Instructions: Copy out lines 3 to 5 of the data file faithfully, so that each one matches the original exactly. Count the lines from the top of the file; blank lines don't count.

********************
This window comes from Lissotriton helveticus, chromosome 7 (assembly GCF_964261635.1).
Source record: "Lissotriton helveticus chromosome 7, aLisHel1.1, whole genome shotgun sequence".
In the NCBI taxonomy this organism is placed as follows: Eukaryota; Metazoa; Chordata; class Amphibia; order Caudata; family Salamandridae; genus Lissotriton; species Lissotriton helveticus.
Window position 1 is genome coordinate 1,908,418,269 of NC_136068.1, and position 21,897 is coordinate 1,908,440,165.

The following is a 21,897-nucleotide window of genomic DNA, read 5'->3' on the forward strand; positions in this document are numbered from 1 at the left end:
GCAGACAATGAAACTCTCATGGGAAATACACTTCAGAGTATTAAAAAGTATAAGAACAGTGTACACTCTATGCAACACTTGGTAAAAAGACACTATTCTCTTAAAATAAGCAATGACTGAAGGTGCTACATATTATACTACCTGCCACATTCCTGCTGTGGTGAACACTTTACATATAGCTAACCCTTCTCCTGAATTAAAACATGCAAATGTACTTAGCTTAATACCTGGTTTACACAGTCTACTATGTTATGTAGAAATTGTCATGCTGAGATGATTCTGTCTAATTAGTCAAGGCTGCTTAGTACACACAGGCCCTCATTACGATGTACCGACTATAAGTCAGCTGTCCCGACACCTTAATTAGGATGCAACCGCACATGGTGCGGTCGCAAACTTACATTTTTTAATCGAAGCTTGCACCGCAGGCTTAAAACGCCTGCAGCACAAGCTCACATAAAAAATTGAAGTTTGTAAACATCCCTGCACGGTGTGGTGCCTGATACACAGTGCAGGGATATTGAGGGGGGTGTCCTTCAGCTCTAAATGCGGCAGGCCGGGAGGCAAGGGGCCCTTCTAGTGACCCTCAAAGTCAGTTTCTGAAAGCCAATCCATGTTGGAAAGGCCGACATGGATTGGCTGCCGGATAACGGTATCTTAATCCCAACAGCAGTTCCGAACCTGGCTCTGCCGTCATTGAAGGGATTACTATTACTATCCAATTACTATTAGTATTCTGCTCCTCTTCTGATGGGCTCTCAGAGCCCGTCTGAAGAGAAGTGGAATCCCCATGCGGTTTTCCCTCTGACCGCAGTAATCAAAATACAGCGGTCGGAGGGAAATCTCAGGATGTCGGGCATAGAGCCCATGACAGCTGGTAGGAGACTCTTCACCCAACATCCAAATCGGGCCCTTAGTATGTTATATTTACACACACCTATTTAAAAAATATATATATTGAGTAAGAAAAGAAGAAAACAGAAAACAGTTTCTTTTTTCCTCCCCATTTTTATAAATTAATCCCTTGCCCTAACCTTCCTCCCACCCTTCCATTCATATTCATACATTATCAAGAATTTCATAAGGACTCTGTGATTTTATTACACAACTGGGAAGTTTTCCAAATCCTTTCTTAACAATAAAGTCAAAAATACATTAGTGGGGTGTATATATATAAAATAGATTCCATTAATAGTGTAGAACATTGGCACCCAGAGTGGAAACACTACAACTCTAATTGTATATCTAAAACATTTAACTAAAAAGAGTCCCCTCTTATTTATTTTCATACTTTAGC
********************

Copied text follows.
In the NCBI taxonomy this organism is placed as follows: Eukaryota; Metazoa; Chordata; class Amphibia; order Caudata; family Salamandridae; genus Lissotriton; species Lissotriton helveticus.
Window position 1 is genome coordinate 1,908,418,269 of NC_136068.1, and position 21,897 is coordinate 1,908,440,165.

The following is a 21,897-nucleotide window of genomic DNA, read 5'->3' on the forward strand; positions in this document are numbered from 1 at the left end: